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I finished writing the code and tried to run the program, but it returned all words as misspelled.

When I ran debug50 on the check function, it shows that the cursor pointer does not take the value of the head of the linked list, and it is still NULL after I initialize it to the head of the list. So it returns false.

I checked other questions here with similar problems, and in one of them, there was the suggestion not to free the new node that is created in the load function, as this is done in the unload function. Previously I would free the node inside the while loop of the load function (not shown here). But when I deleted the free() from the while loop, valgrind gave me a memory leak, which it didn't give before.

I have included here my whole code. This is my first time asking a question here so apologies if anything is unclear. Thanks in advance for any help.

// Implements a dictionary's functionality

#include <stdbool.h>
#include <stdio.h>
#include <string.h>
#include <stdlib.h>
#include <cs50.h>
#include <strings.h>
#include <ctype.h>

#include "dictionary.h"

// Represents a node in a hash table
typedef struct node
{
    char word[LENGTH + 1];
    struct node *next;
}
node;

// Number of buckets in hash table
const unsigned int N = 10000;

// Hash table
node *table[N];

// Counter of loaded words
unsigned int word_count;


// Loads dictionary into memory, returning true if successful else false
bool load(const char *dictionary)
{
   // Open dictionary - global variable
   FILE *ptr1 = fopen(dictionary, "r");

   // Check the file opens
   if (ptr1 == NULL)
   {
    printf("Could not open dictionary");
    unload();
    return false;
   }

    // Create buffer for fscanf
    char word_read[LENGTH];

    // Insert every word in the hash table

    // Repeat for each word until the end of the dictionary
    while (fscanf(ptr1, "%s", word_read) != EOF)
    {
    // Create new node
    node *n = malloc(sizeof(node));

    if (n == NULL)
    {
        return false;
    }

    // Copy the read word into the word part of the node
    strcpy(n->word, word_read);

    // Hash the word to get an index
    int index = hash(n->word);

    // Create head of list
    node *head = table[index];

    // Insert node in the indexed linked list
    if (head == NULL) // If first word of linked list
    {
        n->next = table[index];
        word_count++;
    }
    else
    {
        n->next = head;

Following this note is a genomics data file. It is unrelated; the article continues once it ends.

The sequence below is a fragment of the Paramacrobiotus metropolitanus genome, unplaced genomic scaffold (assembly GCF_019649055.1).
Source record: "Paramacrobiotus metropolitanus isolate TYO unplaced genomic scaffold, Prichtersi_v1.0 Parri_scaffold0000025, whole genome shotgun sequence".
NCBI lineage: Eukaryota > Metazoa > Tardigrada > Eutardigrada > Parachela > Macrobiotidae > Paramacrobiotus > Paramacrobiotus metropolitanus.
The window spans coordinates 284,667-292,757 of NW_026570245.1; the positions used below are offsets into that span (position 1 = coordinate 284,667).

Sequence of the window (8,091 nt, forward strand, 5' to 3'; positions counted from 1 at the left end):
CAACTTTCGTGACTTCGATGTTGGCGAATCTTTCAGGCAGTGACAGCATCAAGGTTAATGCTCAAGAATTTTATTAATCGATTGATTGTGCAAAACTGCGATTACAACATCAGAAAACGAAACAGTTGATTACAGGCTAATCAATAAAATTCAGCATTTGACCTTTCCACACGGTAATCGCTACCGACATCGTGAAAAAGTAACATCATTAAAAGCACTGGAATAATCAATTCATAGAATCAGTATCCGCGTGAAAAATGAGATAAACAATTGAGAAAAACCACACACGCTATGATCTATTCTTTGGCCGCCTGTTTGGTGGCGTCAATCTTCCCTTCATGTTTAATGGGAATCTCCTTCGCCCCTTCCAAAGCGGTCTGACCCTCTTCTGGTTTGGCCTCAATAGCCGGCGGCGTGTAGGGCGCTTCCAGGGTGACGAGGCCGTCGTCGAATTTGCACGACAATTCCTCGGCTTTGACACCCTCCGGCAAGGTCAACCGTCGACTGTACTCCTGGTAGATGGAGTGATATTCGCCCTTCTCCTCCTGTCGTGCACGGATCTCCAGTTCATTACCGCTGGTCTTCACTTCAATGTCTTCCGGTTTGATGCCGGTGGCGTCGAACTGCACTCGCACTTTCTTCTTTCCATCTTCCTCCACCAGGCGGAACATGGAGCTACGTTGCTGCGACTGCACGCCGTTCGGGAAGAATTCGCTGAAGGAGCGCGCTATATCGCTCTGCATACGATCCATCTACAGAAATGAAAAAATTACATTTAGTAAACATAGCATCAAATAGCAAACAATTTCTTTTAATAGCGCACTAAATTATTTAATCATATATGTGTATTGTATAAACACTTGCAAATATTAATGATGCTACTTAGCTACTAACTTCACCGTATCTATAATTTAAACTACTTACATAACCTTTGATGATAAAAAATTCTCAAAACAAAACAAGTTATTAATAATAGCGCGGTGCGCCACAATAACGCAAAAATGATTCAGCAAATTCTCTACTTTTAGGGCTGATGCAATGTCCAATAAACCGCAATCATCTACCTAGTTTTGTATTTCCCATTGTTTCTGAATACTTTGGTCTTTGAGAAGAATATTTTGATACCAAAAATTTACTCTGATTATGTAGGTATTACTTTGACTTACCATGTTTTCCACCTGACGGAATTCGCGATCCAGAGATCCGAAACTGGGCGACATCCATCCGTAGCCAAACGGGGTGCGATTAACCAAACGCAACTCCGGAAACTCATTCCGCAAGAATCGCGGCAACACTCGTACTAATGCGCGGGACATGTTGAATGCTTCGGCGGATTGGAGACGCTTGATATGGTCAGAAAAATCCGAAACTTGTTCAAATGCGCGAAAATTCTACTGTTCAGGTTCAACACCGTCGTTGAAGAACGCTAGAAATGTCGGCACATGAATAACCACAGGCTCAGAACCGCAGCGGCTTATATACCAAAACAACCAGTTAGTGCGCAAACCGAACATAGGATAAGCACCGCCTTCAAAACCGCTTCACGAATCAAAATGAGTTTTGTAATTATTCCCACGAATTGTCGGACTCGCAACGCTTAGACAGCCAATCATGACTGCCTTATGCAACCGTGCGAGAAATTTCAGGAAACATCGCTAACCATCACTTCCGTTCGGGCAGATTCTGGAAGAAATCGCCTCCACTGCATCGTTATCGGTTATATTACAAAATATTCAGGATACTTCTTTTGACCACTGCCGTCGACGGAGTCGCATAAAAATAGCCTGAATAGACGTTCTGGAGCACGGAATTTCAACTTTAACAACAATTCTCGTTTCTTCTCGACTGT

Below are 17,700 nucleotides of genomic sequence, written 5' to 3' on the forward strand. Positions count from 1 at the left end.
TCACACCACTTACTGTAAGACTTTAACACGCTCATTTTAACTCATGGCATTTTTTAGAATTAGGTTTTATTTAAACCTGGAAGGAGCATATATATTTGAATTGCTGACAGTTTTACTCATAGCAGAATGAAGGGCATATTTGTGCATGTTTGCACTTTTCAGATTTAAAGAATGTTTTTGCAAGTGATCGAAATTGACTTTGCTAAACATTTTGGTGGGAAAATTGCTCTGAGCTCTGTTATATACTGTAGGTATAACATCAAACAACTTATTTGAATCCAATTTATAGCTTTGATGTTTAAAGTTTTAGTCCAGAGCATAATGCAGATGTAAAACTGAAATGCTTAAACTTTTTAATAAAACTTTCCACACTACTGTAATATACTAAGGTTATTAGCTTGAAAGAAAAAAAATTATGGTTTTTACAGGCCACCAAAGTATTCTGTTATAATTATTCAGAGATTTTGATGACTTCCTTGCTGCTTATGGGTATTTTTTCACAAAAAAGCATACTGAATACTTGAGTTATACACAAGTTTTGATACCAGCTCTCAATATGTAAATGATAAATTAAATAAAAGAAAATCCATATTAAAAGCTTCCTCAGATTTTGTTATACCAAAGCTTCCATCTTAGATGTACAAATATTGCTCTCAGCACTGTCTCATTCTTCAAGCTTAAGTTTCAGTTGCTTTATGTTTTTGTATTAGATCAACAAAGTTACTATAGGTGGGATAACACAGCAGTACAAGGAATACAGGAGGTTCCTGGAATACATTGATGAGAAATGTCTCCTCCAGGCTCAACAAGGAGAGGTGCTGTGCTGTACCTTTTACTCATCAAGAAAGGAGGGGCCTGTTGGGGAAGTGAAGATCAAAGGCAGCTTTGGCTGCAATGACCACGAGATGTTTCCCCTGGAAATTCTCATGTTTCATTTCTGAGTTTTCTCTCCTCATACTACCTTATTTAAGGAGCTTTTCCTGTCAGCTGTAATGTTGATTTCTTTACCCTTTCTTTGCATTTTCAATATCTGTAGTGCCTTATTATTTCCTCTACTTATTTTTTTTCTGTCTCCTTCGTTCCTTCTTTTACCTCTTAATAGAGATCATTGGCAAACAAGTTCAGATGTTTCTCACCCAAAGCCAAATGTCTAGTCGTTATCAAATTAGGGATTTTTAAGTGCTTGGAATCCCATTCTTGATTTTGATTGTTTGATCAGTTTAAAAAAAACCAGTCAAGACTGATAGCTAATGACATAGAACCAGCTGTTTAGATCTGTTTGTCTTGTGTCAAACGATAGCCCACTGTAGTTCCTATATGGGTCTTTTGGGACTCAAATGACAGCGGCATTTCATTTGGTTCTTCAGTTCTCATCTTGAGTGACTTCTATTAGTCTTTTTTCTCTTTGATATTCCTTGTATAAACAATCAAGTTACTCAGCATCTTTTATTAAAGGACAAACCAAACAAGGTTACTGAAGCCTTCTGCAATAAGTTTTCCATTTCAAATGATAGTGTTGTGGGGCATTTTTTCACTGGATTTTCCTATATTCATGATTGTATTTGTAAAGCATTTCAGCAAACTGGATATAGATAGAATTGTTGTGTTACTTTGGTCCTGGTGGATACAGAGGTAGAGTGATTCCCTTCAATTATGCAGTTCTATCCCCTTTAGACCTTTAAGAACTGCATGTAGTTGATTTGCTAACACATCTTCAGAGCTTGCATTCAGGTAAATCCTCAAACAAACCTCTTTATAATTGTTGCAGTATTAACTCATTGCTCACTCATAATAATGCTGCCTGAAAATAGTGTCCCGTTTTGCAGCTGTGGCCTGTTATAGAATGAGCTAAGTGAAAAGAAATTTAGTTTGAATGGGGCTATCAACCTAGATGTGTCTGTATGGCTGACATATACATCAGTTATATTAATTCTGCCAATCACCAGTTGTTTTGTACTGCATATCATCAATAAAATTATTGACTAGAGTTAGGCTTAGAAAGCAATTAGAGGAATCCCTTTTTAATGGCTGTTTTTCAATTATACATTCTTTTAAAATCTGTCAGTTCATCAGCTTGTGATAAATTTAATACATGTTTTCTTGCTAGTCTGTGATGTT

head = n;
        word_count++;
    }

    }
    fclose(ptr1);
    return true;
}

// Returns true if word is in dictionary else false
bool check(const char *word)
{
// Hash word to get the hash value to access the linked list
int hash_value = hash(word);

// Pointer points to the first element of the linked list
node *cursor = table[hash_value];

// Traverse through the linked list
while (cursor != NULL)
{
    if (strcasecmp(cursor->word, word) == 0)
    {
        return true;
    }
    cursor = cursor->next;
    
}
return false;
}

// Hashes word to a number
unsigned int hash(const char *word)
{
// Hash function taken from http://www.cse.yorku.ca/~oz/hash.html
unsigned long index = 0;

for (int i = 0, length = strlen(word); i < length; i++)
{
    index = tolower(word[i]) + (index << 6) + (index << 16) - index;
}
return index % 10000;
}

// Returns number of words in dictionary if loaded else 0 if not yet loaded
unsigned int size(void)
{
return word_count;
}

// Unloads dictionary from memory, returning true if successful else false
bool unload(void)
{
for (int i = 0; i < N; i++)
{
    node *cursor = table[i];

    while (cursor != NULL)
    {
        node *tmp = cursor;
        cursor = cursor->next;
        free(tmp);
    }
}
return true;
}
1

Your problem lies here:

// Insert node in the indexed linked list
if (head == NULL) // If first word of linked list
{
    n->next = table[index];
    word_count++;
}
else
{
    n->next = head;
    head = n;
    word_count++;
}

The array that is supposed to hold the starting point of each bucket's linked list is never updated, so check always finds NULL.

The pseudocode is simple.

First of all, pointer vars and arrays are not initialized by default when created, so table() should have every node initialized to NULL. (didn't see this in your code.)

Next, when a node is created, and the correct bucket determined by the hash, then the node should be inserted at the beginning of the linked list.

  1. set the next pointer = table[index]
  2. set table->index = new node address.

This works whether there is already a node in the list or this is the first node. You can work through the logic on paper for both cases to convince yourself, if you like.

Programming tip: Remove all the code related to "head". It was used in the lecture to demonstrate how linked lists work, but is redundant here. The "head" of each linked list is actually table[index] and should be used directly, unless you're using a temp pointer to step through the linked list (as is done in check.)

There may be further issues (for new questions), but this will get you going. ;-)

If this answers your question, please click on the check mark to accept. Let's keep up on forum mainteance. ;-)

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